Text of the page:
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"Video captures amazing moment deaf British woman hears for the first time" - Diagnosed with Usher syndrome at birth, Joanne Milne’s cochlear implants allowed her to hear. The 39-year-old from Gateshead was overcome with emotion as a nurse recited the days of the week. (x)

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40 year old woman, born deaf, hears for the first time



Hearing is an amazing sense that we often take for granted.  Think how intricately all the parts work together to convey sound to the brain: The external ear acts as a funnel to collect sound waves.  The waves travel down the ear canal where they will contact the ear drum and make it vibrate. The movement is then passed to the middle ear OSSICLES which are joined to each other and the ear drum.  The motion of the ossicles serves to amplify the sound and pass the motion along to the inner ear COCHLEA.  Sound waves enter the cochlea by motion of the stapes and cause waves in the fluid of the inner ear.  The waves move the tiny cochlear cells, called HAIR CELLS because of the ‘tuft’ of cilia at the tops of each cell.  The movement of the cells depends on the pitch and volume of the incoming sound.  As the cells move, they pass an electrical charge to the auditory nerve and into the portion of the brain responsible for hearing.

Watch how the hair cells will actually respond to Rock Around the Clock! (


External Ear; external ear graphic

Middle Ear Ossicles; middle ear diagram

Cochlea; parts of the ear diagram

Hair cell in the cochlea; hair cell diagram

Nanopores underlie our ability to tune in to a single voice

Inner-ear membrane uses tiny pores to mechanically separate sounds, researchers find.

Even in a crowded room full of background noise, the human ear is remarkably adept at tuning in to a single voice — a feat that has proved remarkably difficult for computers to match. A new analysis of the underlying mechanisms, conducted by researchers at MIT, has provided insights that could ultimately lead to better machine hearing, and perhaps to better hearing aids as well.

Our ears’ selectivity, it turns out, arises from evolution’s precise tuning of a tiny membrane, inside the inner ear, called the tectorial membrane. The viscosity of this membrane — its firmness, or lack thereof — depends on the size and distribution of tiny pores, just a few tens of nanometers wide. This, in turn, provides mechanical filtering that helps to sort out specific sounds.

The new findings are reported in the Biophysical Journal by a team led by MIT graduate student Jonathan Sellon, and including research scientist Roozbeh Ghaffari, former graduate student Shirin Farrahi, and professor of electrical engineering Dennis Freeman. The team collaborated with biologist Guy Richardson of the University of Sussex.

Elusive understanding

In discriminating among competing sounds, the human ear is “extraordinary compared to conventional speech- and sound-recognition technologies,” Freeman says. The exact reasons have remained elusive — but the importance of the tectorial membrane, located inside the cochlea, or inner ear, has become clear in recent years, largely through the work of Freeman and his colleagues. Now it seems that a flawed assumption contributed to the longstanding difficulty in understanding the importance of this membrane.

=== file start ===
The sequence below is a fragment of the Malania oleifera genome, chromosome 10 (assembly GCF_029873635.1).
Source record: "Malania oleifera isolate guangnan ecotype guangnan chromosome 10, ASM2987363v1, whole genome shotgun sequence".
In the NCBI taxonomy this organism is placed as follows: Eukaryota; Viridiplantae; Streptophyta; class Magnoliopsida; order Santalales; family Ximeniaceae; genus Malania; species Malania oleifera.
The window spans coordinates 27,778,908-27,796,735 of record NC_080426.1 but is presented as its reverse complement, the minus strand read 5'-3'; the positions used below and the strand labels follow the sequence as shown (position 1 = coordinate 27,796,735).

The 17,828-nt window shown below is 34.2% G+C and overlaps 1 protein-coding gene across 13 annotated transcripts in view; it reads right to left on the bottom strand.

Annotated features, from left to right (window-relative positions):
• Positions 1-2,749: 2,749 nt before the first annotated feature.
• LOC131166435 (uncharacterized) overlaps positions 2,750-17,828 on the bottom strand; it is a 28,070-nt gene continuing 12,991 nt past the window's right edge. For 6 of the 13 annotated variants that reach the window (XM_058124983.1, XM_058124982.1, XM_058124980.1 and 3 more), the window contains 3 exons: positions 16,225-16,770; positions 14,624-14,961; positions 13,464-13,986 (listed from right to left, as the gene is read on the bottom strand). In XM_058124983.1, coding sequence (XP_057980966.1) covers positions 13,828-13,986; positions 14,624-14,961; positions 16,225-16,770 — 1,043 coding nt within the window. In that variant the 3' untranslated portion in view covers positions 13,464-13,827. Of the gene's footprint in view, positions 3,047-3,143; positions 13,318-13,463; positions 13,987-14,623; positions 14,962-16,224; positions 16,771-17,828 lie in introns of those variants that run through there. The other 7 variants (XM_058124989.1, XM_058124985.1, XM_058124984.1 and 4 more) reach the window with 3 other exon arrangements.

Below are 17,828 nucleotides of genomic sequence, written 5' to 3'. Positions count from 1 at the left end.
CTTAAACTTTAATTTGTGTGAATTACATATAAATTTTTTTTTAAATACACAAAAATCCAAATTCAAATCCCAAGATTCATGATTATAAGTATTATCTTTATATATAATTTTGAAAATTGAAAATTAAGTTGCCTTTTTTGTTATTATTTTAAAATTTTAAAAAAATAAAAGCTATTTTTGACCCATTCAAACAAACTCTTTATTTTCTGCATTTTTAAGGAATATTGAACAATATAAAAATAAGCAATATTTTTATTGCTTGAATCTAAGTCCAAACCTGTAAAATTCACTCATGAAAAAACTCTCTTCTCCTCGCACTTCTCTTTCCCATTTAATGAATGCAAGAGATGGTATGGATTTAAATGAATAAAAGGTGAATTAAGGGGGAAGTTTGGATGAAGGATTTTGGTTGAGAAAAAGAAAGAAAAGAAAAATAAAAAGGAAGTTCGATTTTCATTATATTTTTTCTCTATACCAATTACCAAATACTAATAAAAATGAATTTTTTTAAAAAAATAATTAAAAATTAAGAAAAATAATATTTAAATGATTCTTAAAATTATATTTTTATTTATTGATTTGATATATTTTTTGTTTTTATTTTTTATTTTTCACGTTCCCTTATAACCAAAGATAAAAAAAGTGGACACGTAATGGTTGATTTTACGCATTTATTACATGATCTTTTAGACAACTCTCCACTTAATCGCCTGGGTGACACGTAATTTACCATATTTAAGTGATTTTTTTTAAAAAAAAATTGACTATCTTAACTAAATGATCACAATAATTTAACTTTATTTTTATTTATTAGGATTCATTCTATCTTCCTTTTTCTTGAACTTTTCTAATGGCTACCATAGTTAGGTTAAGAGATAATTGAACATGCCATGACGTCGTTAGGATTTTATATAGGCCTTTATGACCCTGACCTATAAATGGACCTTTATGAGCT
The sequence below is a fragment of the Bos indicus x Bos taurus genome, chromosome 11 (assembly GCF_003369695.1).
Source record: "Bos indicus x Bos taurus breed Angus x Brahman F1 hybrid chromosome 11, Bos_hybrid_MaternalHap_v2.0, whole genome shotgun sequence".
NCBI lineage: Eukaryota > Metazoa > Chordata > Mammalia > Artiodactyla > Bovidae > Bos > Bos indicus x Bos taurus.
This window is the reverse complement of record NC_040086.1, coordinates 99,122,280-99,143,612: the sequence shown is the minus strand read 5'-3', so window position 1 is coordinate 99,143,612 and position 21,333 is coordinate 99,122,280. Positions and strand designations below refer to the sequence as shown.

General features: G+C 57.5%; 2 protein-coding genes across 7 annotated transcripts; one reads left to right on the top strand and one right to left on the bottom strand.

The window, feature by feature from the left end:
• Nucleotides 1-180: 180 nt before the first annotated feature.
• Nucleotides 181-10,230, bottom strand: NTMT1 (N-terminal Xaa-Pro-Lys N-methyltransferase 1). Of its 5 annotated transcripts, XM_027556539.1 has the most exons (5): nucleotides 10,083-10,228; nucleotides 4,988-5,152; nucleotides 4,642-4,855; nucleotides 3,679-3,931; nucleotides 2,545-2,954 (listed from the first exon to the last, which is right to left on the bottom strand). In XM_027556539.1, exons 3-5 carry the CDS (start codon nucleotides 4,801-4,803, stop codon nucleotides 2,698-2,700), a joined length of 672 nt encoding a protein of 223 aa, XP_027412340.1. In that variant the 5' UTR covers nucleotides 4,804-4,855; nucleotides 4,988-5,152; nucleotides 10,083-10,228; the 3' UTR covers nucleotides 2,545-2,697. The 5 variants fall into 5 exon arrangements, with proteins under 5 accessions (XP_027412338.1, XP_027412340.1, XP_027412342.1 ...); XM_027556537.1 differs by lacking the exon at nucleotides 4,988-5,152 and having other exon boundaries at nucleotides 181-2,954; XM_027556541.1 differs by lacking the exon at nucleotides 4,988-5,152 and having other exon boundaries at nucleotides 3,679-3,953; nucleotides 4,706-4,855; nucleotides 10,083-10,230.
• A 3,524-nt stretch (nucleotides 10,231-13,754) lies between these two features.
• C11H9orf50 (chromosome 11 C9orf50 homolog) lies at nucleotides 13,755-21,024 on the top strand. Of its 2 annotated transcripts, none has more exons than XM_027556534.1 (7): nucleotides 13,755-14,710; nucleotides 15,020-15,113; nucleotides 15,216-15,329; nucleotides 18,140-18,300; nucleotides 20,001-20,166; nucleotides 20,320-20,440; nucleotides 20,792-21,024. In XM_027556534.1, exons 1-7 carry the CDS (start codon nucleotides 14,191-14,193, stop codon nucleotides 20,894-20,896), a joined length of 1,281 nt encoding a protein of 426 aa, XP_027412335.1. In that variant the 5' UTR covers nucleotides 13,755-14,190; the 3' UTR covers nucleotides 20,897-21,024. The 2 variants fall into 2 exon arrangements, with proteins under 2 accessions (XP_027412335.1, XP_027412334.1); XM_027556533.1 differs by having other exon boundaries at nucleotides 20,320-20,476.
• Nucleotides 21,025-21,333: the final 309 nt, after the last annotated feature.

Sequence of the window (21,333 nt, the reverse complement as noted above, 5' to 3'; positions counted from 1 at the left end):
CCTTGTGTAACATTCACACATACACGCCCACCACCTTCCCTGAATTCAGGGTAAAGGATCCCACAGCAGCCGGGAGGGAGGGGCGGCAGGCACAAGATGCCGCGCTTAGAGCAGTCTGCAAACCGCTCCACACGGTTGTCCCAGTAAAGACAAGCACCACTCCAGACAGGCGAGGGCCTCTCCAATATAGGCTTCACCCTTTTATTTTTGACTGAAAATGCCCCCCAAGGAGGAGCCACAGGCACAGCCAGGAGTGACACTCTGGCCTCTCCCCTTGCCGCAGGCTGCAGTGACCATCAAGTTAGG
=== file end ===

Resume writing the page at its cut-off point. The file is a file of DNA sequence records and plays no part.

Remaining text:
Much of our ability to differentiate among sounds is frequency-based, Freeman says — so researchers had “assumed that the better we could resolve frequency, the better we could hear.” But this assumption turns out not always to be true.

In fact, Freeman and his co-authors previously found that tectorial membranes with a certain genetic defect are actually highly sensitive to variations in frequency — and the result is worse hearing, not better.

The MIT team found “a fundamental tradeoff between how well you can resolve different frequencies and how long it takes to do it,” Freeman explains. That makes the finer frequency discrimination too slow to be useful in real-world sound selectivity.

Too fast for neurons

Previous work by Freeman and colleagues has shown that the tectorial membrane plays a fundamental role in sound discrimination by carrying waves that stimulate a particular kind of sensory receptor. This process is essential in deciphering competing sounds, but it takes place too quickly for neural processes to keep pace. Nature, over the course of evolution, appears to have produced a very effective electromechanical system, Freeman says, that can keep up with the speed of these sound waves.

The new work explains how the membrane’s structure determines how well it filters sound. The team studied two genetic variants that cause nanopores within the tectorial membrane to be smaller or larger than normal. The pore size affects the viscosity of the membrane and its sensitivity to different frequencies.

The tectorial membrane is spongelike, riddled with tiny pores. By studying how its viscosity varies with pore size, the team was able to determine that the typical pore size observed in mice — about 40 nanometers across — represents an optimal size for combining frequency discrimination with overall sensitivity. Pores that are larger or smaller impair hearing.

“It really changes the way we think about this structure,” Ghaffari says. The new findings show that fluid viscosity and pores are actually essential to its performance. Changing the sizes of tectorial membrane nanopores, via biochemical manipulation or other means, can provide unique ways to alter hearing sensitivity and frequency discrimination.

William Brownell, a professor of otolaryngology at Baylor College of Medicine, says, “This is the first study to suggest that porosity may affect cochlear tuning.” This work, he adds, “could provide insight” into the development of specific hearing problems.